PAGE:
Hungary is interested in nurturing “good neighbourly relations” with Ukraine and wishes for its eastern neighbour to be a strong and democratic country that respects its international obligations and views its national minorities as assets, Hungary’s foreign minister said in Luxembourg on Monday.
Ukraine has no reason not to regard its minorities as assets, Péter Szijjártó told a press conference after bilateral talks with Pavlo Klimkin, his Ukrainian counterpart.
Speaking during a break of a meeting of the foreign ministers of the Eastern Partnership countries, Szijjártó underscored Hungary’s openness to consulting with Ukraine.
Hungary considers it important to have open and meaningful communication between the two countries, he said.
Hungary expects Ukraine to demonstrate that it intends to resolve the current situation between the two countries rather than escalate it, not just in words but through actions as well, Szijjártó said.
In terms of gestures, “Hungary has done what it could”, he said, noting that the Hungarian government has spent 27.5 billion forints (EUR 84.7m) on funding economic development schemes in Ukraine over the past four years. Hungary has also hosted some 2,600 children from Ukraine in summer camps and treated 36 Ukrainian soldiers. Hungary provided immediate help in supplying drinking water to western Ukraine when it was asked and provides state scholarships to hundreds of Ukrainian university students, Szijjártó said.
He expressed hope that Ukraine, too, will make decisions that will allow the two countries to settle their disputes.
He added, however, that there were certain “worrying factors” in their relations. Kiev has yet to deliver on any of its promises concerning its controversial education law approved last year, Szijjártó argued.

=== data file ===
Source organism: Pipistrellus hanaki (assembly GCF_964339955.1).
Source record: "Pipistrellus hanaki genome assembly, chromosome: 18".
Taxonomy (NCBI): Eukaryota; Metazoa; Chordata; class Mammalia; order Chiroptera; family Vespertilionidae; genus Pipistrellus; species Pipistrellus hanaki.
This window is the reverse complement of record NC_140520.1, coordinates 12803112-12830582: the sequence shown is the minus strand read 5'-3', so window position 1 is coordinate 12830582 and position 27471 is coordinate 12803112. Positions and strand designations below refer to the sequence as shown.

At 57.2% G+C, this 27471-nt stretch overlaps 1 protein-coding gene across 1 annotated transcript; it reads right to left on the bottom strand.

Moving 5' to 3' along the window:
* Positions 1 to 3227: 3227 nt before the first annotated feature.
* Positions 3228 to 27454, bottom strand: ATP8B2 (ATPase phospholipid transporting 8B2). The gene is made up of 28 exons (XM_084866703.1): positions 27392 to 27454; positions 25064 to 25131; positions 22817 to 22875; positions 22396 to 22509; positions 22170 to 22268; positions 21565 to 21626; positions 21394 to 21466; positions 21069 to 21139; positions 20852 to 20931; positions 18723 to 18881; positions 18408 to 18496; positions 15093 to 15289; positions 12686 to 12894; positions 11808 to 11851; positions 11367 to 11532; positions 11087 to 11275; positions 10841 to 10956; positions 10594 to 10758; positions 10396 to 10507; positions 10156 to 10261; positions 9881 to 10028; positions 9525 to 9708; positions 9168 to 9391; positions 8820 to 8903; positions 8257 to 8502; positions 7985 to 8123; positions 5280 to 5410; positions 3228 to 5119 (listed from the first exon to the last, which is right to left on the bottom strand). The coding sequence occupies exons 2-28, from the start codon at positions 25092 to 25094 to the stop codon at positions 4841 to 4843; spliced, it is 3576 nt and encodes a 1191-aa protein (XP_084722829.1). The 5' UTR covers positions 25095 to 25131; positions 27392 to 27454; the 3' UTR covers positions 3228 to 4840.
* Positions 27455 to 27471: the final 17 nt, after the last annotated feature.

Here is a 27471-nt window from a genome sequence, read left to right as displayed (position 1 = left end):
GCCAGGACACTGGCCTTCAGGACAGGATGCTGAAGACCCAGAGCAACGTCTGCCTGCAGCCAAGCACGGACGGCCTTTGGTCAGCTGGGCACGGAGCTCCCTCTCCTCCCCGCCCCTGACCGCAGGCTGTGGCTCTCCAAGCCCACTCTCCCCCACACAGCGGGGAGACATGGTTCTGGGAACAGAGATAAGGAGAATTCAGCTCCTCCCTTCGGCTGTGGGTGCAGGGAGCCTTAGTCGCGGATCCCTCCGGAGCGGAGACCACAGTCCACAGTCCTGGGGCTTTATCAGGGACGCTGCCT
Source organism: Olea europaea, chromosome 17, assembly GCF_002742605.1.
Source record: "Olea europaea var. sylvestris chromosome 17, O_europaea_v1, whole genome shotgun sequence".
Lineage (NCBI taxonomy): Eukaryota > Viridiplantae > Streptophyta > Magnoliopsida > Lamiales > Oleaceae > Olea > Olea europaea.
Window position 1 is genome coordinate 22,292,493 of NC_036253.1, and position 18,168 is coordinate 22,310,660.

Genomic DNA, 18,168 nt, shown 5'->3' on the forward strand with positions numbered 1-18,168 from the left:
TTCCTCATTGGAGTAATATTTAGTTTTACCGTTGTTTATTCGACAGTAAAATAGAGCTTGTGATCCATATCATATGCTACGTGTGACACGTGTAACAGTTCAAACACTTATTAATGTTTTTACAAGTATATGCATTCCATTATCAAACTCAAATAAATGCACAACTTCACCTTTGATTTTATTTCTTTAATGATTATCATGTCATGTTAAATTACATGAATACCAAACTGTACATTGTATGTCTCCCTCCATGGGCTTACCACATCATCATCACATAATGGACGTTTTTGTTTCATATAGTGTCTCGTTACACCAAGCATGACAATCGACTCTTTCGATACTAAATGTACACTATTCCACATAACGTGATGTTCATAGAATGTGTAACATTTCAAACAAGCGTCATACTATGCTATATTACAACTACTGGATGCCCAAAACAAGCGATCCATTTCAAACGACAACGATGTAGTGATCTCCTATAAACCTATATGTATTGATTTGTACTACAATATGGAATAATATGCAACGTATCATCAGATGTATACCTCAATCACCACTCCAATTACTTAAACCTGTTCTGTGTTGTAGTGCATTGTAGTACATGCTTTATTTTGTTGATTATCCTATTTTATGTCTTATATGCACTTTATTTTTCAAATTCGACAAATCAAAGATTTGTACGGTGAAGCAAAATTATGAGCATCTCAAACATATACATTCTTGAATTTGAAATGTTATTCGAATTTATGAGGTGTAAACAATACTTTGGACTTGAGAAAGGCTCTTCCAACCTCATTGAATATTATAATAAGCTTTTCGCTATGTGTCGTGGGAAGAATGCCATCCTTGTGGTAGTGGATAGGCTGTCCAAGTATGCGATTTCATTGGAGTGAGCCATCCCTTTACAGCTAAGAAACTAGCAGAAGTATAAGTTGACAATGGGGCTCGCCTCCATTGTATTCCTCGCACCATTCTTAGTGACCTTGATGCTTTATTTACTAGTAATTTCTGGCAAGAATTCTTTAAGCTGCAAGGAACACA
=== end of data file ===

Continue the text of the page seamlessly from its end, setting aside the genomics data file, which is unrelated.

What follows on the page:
Hungary cannot interpret the approval of a first draft of Ukraine’s language law as a step towards a solution, Szijjártó said. “If the language law is approved in its current form, it will make the use of the Hungarian language in the media and culture impossible.”
He also called it “worrying” that Ukrainian website Myrotvorets has published the personal details of Hungarian private individuals. Szijjártó said he had asked his Ukrainian colleague to take action over this development.
The minister said a petition that has appeared on the website of the Ukrainian parliament seeking the deportation of Transcarpathian Hungarians was also a cause for concern.
“It is unacceptable, impermissible and repulsive that signatures can be collected for such a proposal in Europe today,” he said. Szijjártó said he and Klimkin were in agreement that this phenomenon had to end.
The two ministers agreed on providing operating permits to an honorary consul in their respective countries.
Additionally, Hungary will consider changing the title of its government commissioner responsible for coordinating development projects in Transcarpathia — without changing the official’s function — which will open the door for Hungary’s ambassador to Kiev being granted an operating permit, Szijjártó said.
Featured image: MTI